In order to reach the long-term national climate goals of the German government for the building sector, substantial energetic measures have to be executed. Historically, those measures were primarily energetic efficiency measures at the buildings’ shells. Advanced technologies for the on-site generation of heat (or other types of energy) often are not feasible at this small spatial scale of a single building. Therefore, the present approach uses the spatially larger dimension of a quarter. The main focus of the present paper is the long-term economic-ecological assessment of available decentralized heat-generating (CHP power plants and electrical heat pumps) technologies at the quarter level for the German unrefurbished residential buildings. Three distinct terms have to be described methodologically: i) Quarter approach, ii) Economic assessment, iii) Ecological assessment. The quarter approach is used to enable synergies and scaling effects over a single-building. For the present study, generic quarters that are differentiated according to significant parameters concerning their heat demand are used. The core differentiation of those quarters is made by the construction time period of the buildings. The economic assessment as the second crucial parameter is executed with the following structure: Full costs are quantized for each technology combination and quarter. The investment costs are analyzed on an annual basis and are modeled with the acquisition of debt. Annuity loans are assumed. Consequently, for each generic quarter, an optimal technology combination for decentralized heat generation is provided in each year of the temporal boundaries (2016-2050). The ecological assessment elaborates for each technology combination and each quarter a Life Cycle assessment. The measured impact category hereby is GWP 100. The technology combinations for heat production can be therefore compared against each other concerning their long-term climatic impacts. Core results of the approach can be differentiated to an economic and ecological dimension. With an annual resolution, the investment and running costs of different energetic technology combinations are quantified. For each quarter an optimal technology combination for local heat supply and/or energetic refurbishment of the buildings within the quarter is provided. Coherently to the economic assessment, the climatic impacts of the technology combinations are quantized and compared against each other.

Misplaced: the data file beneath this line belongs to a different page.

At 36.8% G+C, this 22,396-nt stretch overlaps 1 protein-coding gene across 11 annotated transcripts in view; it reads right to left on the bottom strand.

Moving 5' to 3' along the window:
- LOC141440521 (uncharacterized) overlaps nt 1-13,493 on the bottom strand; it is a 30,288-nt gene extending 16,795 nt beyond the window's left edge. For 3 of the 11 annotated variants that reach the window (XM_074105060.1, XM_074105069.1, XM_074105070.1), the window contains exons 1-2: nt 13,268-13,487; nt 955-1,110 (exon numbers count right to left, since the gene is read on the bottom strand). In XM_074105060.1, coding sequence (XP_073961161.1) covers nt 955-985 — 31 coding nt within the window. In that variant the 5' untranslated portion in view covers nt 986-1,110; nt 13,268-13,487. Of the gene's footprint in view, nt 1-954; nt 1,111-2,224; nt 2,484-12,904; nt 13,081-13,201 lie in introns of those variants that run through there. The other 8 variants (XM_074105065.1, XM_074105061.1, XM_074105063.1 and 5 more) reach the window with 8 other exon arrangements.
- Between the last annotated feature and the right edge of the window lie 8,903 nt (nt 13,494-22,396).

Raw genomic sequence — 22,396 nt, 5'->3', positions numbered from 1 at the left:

Keywords: Heat, LCA, systemic approach, building sector, quarter level

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5 LCA/CFD Studies of Artisanal Brick Manufacture in Mexico

Authors: H. A. Lopez-Aguilar, E. A. Huerta-Reynoso, J. A. Gomez, J. A. Duarte-Moller, A. Perez-Hernandez

Abstract: